Markings

There are four decal options on the sheet, and you also get a set of canopy masks that are pre-cut from paper, using frame-hugging masks on the compound curves, so that the gaps can be covered by tape offcuts or liquid mask.  There are also masks for the landing light and targeting pod lens, plus a set of toroidal masks for the wheels to allow you to cut a sharp demarcation with little effort.  From the box you can build one of the following:

 

  • Capt. James McCall, CO of CAW 8, VFA-31 “Felix the Cat”, USS George H W Bush, 2017
  • LtCdr. Carlisle Lustenberger, VFA-31 “Felix the Cat”, USS George H W Bush, 2009
  • LtCdr R J Prescott, VFA-87 “Golden Warriors”, USS George H W Bush, 2017
  • Pilot Unknown, US Navy Strike Fighter Tactics Instructor Program, 2019

 

 

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Decals are by Cartograf, which is a guarantee of good registration, sharpness and colour density, with a thin gloss carrier film cut close to the printed areas.  The main sheet includes all the markings for the airframe, while the smaller sheet contains the stencils for the pylons and the weapons, of which there are many on a modern jet.  The colours are called out in Meng/AK codes, as well as Gunze’s recent water-based Acrysion paints, which don’t seem to be prominently available in the UK.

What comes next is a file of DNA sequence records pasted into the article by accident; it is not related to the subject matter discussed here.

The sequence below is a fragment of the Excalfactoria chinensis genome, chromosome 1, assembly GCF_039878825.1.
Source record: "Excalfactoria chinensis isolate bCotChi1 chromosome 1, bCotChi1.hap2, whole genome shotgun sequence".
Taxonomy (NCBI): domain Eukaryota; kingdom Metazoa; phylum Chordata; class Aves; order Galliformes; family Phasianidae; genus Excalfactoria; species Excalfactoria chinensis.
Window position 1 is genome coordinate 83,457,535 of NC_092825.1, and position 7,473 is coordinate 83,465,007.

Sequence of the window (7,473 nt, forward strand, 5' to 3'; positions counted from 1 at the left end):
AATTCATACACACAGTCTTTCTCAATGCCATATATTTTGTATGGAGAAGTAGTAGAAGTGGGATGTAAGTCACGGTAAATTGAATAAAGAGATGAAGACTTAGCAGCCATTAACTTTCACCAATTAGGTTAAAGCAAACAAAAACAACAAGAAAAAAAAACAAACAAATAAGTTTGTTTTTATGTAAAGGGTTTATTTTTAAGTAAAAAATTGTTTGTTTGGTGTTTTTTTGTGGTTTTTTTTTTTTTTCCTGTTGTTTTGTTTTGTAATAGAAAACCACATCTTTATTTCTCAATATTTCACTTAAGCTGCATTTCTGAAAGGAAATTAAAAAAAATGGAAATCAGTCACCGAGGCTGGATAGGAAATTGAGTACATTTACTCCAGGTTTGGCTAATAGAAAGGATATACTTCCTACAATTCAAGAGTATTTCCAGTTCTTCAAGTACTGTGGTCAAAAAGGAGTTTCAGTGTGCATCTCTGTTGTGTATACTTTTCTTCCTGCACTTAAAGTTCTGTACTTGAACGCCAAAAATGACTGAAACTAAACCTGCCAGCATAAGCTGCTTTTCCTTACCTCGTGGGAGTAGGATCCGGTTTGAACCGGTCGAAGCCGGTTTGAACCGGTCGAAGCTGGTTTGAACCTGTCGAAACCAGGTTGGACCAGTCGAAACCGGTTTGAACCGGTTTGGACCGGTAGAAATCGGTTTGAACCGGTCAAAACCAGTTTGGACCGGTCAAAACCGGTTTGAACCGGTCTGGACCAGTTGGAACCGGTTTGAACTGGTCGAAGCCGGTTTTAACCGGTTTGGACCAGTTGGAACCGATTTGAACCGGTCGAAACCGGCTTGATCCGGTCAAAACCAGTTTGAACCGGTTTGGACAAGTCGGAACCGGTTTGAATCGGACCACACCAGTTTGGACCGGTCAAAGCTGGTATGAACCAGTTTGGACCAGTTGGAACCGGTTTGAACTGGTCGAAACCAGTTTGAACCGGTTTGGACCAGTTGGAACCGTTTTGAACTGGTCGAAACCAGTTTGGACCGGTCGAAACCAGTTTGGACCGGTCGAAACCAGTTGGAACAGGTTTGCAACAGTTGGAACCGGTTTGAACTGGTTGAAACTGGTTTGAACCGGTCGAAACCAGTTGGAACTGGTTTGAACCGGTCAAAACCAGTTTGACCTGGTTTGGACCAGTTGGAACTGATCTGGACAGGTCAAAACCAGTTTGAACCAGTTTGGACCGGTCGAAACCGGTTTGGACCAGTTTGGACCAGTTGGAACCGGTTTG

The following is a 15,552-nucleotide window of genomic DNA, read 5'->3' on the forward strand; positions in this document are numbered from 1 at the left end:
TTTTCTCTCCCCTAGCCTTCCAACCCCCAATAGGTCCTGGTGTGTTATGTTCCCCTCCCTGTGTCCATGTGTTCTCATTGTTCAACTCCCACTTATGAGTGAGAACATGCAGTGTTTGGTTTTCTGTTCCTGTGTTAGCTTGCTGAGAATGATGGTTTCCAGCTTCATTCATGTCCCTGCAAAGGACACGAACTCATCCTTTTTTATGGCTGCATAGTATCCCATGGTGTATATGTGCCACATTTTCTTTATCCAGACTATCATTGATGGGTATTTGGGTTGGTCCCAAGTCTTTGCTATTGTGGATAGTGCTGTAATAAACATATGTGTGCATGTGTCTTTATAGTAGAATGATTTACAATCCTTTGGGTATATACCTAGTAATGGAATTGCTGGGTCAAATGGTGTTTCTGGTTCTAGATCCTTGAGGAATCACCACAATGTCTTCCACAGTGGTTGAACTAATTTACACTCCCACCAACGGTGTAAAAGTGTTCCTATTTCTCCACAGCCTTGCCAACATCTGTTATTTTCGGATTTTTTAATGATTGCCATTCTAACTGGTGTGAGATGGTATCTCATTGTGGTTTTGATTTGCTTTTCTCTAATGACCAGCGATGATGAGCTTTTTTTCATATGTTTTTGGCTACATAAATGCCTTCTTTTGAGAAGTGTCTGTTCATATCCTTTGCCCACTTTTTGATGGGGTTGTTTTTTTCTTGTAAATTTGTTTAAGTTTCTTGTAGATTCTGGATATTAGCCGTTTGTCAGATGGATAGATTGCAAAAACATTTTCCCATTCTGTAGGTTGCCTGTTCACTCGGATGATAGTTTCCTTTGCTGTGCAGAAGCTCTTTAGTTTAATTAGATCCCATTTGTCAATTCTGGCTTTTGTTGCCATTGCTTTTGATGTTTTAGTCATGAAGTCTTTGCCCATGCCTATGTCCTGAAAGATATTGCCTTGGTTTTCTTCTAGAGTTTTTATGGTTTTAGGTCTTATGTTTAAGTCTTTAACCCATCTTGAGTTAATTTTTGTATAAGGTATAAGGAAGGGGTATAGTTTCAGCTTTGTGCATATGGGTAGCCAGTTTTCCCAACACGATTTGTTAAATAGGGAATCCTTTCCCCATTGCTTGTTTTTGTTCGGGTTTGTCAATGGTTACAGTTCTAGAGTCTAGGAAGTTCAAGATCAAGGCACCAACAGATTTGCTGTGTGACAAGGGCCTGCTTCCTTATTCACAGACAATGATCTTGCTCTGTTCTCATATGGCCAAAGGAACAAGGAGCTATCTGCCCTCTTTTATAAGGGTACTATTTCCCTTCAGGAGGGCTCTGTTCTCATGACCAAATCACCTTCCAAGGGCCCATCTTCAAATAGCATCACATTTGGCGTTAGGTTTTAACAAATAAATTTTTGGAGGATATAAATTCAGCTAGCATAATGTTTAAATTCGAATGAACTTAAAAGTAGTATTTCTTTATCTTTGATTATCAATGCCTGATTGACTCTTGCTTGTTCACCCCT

Conclusion

Of course, there are lots of F-18 kits in this scale, but those don’t make any money for Meng, and they have brought their own particular set of skills to the party.  They have produced a highly detailed model, with some excellent moulding and markings to create a model that is excellent out of the box, without the necessity of aftermarket.

 

Extemely highly recommended.

 

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Review sample courtesy of

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4 minutes ago, Mike said:

Pilot Unknown, US Navy Strike Fighter Tactics Instructor Program, 2019

I believe this is “Mavericks” markings from “Top gun two”. It has the same funky stars n bars of other decals issued for his plane(Airfix/Revell). 

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2 minutes ago, Corsairfoxfouruncle said:

I believe this is “Mavericks” markings from “Top gun two”. It has the same funky stars n bars of other decals issued for his plane(Airfix/Revell). 

That might make sense... not wanting to pay any royalties to the film company :ninja: If I'd stared hard enough at the cockpit name decal, I'd have seen it reads Capt. Pete Mitchell "Maverick" :doh:

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1 minute ago, Corsairfoxfouruncle said:

I believe this is “Mavericks” markings from “Top gun two”. It has the same funky stars n bars of other decals issued for his plane(Airfix/Revell). 

You are right.

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Looks exactly the same as the Revell F/A-18E markings in their Top Gun licensed re-issue. 

 

Obviously not wanting to pay the license/royalty fees for the "Topgun" or "Maverick" naming but I guess that once the markings are on a US Naval aircraft they are kind of in the public domain and you loose any sort of control over the paint scheme. 

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15 hours ago, treker_ed said:

Obviously not wanting to pay the license/royalty fees for the "Topgun" or "Maverick" naming but I guess that once the markings are on a US Naval aircraft they are kind of in the public domain and you loose any sort of control over the paint scheme. 

They've already got a licensing note and logo on the box from Boeing, so at least the F-18 name/likeness etc. is covered :)